I was intensely focused on the periscope, and after we docked, I looked out my window and suddenly the radiators and solar panels show up. There's this bloody great structure there, and it's very dramatic. You dock with the sun behind you, so it's very, very stark, and everything around it is completely black. It's very stunning, very space, and very cool.-Mark Shuttleworth
Technology Review has a great feature this week, "an oral history of the launch of space tourism." Over a period of six months, they interviewed five of the six private citizens who have taken flights to the ISS on Russian Soyuz spacecraft (Mark Shuttleworth, Greg Olsen, Anousheh Ansari, Charles Simyoni, and Richard Garriott). They were interviewed separately, but the article interweaves their individual comments about the phases of their Soyuz/ISS missions. It's interesting to read their differing reactions to their nominally similar experiences, to see what was important and notable to each of them, what they thought was great and what they complained about. Charles Simyoni seemed to complain the least. He liked it so much, he's going back this spring (he exercised a $5 million option for a return ticket).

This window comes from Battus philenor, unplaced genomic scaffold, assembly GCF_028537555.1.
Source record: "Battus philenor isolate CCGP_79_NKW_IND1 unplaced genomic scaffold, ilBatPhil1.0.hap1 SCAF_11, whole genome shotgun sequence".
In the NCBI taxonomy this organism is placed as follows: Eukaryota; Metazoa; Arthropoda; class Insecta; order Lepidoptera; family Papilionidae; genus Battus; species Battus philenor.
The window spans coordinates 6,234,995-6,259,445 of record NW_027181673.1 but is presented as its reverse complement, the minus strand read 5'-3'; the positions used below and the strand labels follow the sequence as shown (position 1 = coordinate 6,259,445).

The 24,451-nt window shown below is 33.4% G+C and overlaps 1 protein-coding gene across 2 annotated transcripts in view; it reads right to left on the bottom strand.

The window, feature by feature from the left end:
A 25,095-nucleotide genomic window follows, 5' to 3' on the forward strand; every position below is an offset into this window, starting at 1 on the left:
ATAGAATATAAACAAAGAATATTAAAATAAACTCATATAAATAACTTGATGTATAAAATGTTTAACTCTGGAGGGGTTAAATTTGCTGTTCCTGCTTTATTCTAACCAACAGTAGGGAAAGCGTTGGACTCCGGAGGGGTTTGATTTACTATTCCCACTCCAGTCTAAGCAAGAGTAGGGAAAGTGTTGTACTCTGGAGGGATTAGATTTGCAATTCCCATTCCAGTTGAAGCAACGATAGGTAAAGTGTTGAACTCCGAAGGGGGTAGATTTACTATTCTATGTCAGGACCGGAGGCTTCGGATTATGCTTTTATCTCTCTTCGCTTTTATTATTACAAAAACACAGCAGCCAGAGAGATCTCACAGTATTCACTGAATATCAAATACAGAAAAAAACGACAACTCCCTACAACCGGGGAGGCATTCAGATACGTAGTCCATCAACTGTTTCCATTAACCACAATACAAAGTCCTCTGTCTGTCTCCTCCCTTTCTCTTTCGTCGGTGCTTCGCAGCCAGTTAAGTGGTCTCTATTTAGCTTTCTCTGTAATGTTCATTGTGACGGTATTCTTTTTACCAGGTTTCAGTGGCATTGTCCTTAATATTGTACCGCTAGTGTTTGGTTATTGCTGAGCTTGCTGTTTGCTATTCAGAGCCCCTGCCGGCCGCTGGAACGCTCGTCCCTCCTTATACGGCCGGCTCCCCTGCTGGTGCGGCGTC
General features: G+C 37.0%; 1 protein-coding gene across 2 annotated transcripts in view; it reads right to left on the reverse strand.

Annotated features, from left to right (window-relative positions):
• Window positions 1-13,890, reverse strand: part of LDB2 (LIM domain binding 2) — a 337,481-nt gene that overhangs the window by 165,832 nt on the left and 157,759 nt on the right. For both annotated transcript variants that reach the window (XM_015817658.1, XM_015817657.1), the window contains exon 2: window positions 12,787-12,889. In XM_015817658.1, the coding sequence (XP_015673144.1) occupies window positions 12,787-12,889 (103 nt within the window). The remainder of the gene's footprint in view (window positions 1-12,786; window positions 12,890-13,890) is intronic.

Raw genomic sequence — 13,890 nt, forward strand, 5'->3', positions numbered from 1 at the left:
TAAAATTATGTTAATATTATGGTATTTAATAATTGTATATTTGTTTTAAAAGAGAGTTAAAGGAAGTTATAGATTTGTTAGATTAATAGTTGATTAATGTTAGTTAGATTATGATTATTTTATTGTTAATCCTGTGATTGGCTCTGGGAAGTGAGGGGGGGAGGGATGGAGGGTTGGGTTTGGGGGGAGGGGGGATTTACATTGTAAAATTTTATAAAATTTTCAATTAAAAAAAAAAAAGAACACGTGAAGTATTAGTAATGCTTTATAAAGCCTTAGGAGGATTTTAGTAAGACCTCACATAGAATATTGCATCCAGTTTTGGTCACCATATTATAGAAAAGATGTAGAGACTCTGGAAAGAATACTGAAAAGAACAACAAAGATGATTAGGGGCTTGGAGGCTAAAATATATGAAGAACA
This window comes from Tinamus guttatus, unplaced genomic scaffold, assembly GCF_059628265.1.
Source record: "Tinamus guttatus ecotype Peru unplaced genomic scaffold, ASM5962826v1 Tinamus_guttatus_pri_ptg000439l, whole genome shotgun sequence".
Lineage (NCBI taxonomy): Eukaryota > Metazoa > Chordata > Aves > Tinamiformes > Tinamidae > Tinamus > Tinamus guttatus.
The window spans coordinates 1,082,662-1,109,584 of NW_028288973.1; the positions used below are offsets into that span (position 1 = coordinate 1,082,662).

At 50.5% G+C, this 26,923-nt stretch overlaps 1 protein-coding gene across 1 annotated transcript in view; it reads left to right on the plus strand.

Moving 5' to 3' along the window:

Several thought that the hardest part was learning Russian! That wouldn't bother me - I studied Russian for four semesters in college and I'm sure I could get it back without much trouble, especially if it were part of preparing for a spaceflight! I'd sign up to go in a minute, but I don't think it's something I can put on my American Express.
There's also a video with excerpts of the interviews here.